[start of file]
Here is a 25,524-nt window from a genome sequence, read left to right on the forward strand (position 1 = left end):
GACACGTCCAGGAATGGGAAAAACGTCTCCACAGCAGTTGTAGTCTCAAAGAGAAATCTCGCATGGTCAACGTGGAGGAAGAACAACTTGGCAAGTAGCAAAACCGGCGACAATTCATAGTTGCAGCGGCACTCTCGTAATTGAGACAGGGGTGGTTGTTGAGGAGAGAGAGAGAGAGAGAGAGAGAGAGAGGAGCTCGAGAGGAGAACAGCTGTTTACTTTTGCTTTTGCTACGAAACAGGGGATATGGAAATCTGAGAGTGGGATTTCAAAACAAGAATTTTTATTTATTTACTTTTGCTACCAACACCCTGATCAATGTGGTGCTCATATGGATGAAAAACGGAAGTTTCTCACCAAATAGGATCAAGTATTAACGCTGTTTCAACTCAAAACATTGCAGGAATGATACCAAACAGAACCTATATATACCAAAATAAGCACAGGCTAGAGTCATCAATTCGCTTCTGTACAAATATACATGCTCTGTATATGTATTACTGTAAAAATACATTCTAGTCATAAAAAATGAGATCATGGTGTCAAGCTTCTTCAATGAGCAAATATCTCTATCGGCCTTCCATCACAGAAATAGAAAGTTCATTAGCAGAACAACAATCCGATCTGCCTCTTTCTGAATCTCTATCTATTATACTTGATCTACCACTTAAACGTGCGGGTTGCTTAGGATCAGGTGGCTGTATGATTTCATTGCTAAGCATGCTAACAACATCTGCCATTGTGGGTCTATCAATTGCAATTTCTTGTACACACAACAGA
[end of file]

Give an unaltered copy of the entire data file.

Here is a 25,524-nt window from a genome sequence, read left to right on the forward strand (position 1 = left end):
GACACGTCCAGGAATGGGAAAAACGTCTCCACAGCAGTTGTAGTCTCAAAGAGAAATCTCGCATGGTCAACGTGGAGGAAGAACAACTTGGCAAGTAGCAAAACCGGCGACAATTCATAGTTGCAGCGGCACTCTCGTAATTGAGACAGGGGTGGTTGTTGAGGAGAGAGAGAGAGAGAGAGAGAGAGAGAGGAGCTCGAGAGGAGAACAGCTGTTTACTTTTGCTTTTGCTACGAAACAGGGGATATGGAAATCTGAGAGTGGGATTTCAAAACAAGAATTTTTATTTATTTACTTTTGCTACCAACACCCTGATCAATGTGGTGCTCATATGGATGAAAAACGGAAGTTTCTCACCAAATAGGATCAAGTATTAACGCTGTTTCAACTCAAAACATTGCAGGAATGATACCAAACAGAACCTATATATACCAAAATAAGCACAGGCTAGAGTCATCAATTCGCTTCTGTACAAATATACATGCTCTGTATATGTATTACTGTAAAAATACATTCTAGTCATAAAAAATGAGATCATGGTGTCAAGCTTCTTCAATGAGCAAATATCTCTATCGGCCTTCCATCACAGAAATAGAAAGTTCATTAGCAGAACAACAATCCGATCTGCCTCTTTCTGAATCTCTATCTATTATACTTGATCTACCACTTAAACGTGCGGGTTGCTTAGGATCAGGTGGCTGTATGATTTCATTGCTAAGCATGCTAACAACATCTGCCATTGTGGGTCTATCAATTGCAATTTCTTGTACACACAACAGA